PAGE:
The recent hit film "Perfect Days" has made it onto the shortlist for Best Foreign Language Film at the Oscars 2024! Interestingly, although shot in Japan, it was directed by a German maestro named Wim Wenders. Alongside other names that sound like bands to me, such as Schlöndorff, Herzog, and Fassbinder, he is known as one of the four masters of New German Cinema.
Wim Wenders usually creates works as tenebrous as "Paris, Texas" but he has also won Oscars for some more audience-friendly ones like "Wings of Desire" and "Buena Vista Social Club." So, why did he decide to make a film about Japanese toilets this time? Well, it all started when the Tokyo municipal government approached him with a task—to create a short film showcasing Tokyo's public toilet system. Surprisingly, Wenders was moved by Japan's toilet culture and expanded the project into a feature film, hence the now-popular "Perfect Days." While praising Tokyo's public toilets in the film, he also pays homage to his idol, Yasujirō Ozu. The protagonist's surname, Hirayama, comes from Ozu's final film, "An Autumn Afternoon." The Tokyo depicted in the film is like a dream version of Ozu's city, filtered to evoke nostalgia, tranquility, and order.
The story is super simple; it's about the daily routine of Hirayama, a Japanese sanitation worker cleaning public toilets in Tokyo. Everyday Hirayama (played by Hiroshi Mikami) goes to work with a smile, with classic rock playing in his old-fashioned truck, like those by Patti Smith and The Rolling Stones. He meticulously cleans the toilets, with a calm demeanor, and politely steps back and smiles should a stall be occupied. His days are filled with regular lunches, visits to the public bath, and stops at ramen shops. After a day's work, he carries Faulkner’s ideas into his slumber, his face as peaceful and serene as that during the day.
Magically, I could actually feel the beauty in such an ordinary lifestyle through the representation of the repetition of the cleaner's daily life. To most people, Hirayama's job may not seem decent enough and might even be considered dull, but you will find your own tranquility as long as you can approach it with the same dedication as Hirayama. Now we see how great and interesting Wenders is, who created such a spectacle from a public toilet system. It's truly mind-boggling and applause-worthy.
Let's take a closer look at the world's greatest toilet culture crafted by the Japanese! The film presents toilets in the most exquisite way imaginable.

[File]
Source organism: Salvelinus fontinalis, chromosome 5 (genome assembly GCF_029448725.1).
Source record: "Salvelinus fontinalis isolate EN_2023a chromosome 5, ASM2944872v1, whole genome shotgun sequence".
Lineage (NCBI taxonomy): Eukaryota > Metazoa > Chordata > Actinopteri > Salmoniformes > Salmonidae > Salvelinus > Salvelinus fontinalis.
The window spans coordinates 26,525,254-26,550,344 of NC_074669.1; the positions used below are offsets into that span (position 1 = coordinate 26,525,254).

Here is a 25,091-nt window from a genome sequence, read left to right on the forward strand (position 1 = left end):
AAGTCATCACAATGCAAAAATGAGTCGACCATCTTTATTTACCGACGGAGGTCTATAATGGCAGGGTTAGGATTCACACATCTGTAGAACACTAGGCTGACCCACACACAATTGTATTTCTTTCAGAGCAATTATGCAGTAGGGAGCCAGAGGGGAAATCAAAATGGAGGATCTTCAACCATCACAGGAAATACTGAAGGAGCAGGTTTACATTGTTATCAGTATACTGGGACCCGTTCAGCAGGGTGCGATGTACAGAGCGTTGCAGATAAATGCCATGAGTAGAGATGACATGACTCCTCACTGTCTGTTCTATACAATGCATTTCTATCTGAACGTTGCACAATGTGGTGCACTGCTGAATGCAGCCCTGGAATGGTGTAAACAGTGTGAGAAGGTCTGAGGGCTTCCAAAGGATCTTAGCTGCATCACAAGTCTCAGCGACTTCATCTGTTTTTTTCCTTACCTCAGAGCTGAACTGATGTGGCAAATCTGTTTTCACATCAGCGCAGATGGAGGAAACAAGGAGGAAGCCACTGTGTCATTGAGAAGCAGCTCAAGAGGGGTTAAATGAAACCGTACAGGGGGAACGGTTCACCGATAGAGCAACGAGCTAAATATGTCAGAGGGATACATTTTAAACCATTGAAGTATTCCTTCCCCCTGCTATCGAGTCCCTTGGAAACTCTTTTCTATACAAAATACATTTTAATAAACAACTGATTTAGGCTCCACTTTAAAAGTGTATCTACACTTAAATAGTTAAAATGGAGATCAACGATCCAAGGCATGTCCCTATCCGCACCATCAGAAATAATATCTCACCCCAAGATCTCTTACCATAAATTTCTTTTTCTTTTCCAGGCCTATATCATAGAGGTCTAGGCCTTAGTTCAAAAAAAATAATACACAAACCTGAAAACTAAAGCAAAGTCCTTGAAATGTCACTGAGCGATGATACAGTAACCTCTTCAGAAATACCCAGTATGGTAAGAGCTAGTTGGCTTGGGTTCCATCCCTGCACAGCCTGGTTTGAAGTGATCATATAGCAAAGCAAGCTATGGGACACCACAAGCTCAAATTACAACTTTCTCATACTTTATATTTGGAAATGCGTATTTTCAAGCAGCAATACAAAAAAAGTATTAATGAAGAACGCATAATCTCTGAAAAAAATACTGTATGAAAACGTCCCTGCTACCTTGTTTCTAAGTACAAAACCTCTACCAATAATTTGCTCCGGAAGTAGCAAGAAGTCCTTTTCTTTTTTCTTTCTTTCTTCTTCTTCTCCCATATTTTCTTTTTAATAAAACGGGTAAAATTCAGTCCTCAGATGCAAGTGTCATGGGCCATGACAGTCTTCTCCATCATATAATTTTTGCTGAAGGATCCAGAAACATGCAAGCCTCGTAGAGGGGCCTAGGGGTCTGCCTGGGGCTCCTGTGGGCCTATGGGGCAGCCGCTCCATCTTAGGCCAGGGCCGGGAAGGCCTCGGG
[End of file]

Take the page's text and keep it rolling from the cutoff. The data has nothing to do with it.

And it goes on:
Firstly, each toilet has a different exterior design. The toilets in the film are not just public facilities but also architectural wonders, with glass walls that transition from transparent to opaque, intricate wooden decorations, and white domes resembling spaceships. They are actually outcomes of a real-life project guided by renowned Japanese architects. The project aimed to renovate 17 public toilets in Shibuya, Tokyo, which showcases Japan's unique toilet culture.
Secondly, the film also highlights the meticulousness of the cleaning process. Hirayama carefully wipes and polishes every corner of the restroom, even kneeling down sometimes and using a small mirror to observe hard-to-see spots. He feels the water flow from the smart toilet with his hands to check its functionality. If the toilet is made of glass, he will even polish the exterior to make it as clean as to shine. These details truly amazed me because when I visited Japan, I did find their toilets to be exceptionally clean, but I never imagined the cleaning standards were that high. I daresay their toilets are even cleaner than my own bathroom.
After watching the film, I decided to do more search and became increasingly impressed by Japan's toilet culture. For example, Tokyo has far more public toilets than London. Statistics show that there are 53 toilets for every 100,000 residents in Tokyo, while in London, there are only 14.
What's even more fascinating is that these Japanese toilets are more than just ordinary public facilities. Despite other high-tech gadgets, the Washlet, a simple bidet with seat heating, water spray, and drying functions is even more advanced than the appliances in my homes. And when someone is doing their business, you can even hear a "princess voice" playing in the background. It's a creative sound system designed to mask the awkward sound of urination.
You know what? The Japanese absolutely love their "toilet culture." For them, it's not just a place for taking a leak; it's a symbol of uniqueness and hospitality. Can you imagine that a long time ago, European travelers were amazed by the Japanese people's ability to turn their waste into fertilizer? In the early 20th century, Jun'ichirō Tanizaki's essay collection "In Praise of Shadows" already claimed that toilets were "places of spiritual rest" and even believed that great poets found inspiration there. And that's not all; they also incorporate toilet culture into education. In Japanese elementary schools, although there are janitors, every student is provided with a white cloth, and they are required to clean the toilets every day.
While Japan has been following Western culture and technology, when it comes to toilet culture, they stubbornly stick to their own ways. The government not only sets extremely high hygiene standards but also introduces waste treatment technologies from countries like the United States, resulting in a series of high-tech toilets. It seems that toilets will always remain a special and intriguing place for the Japanese people.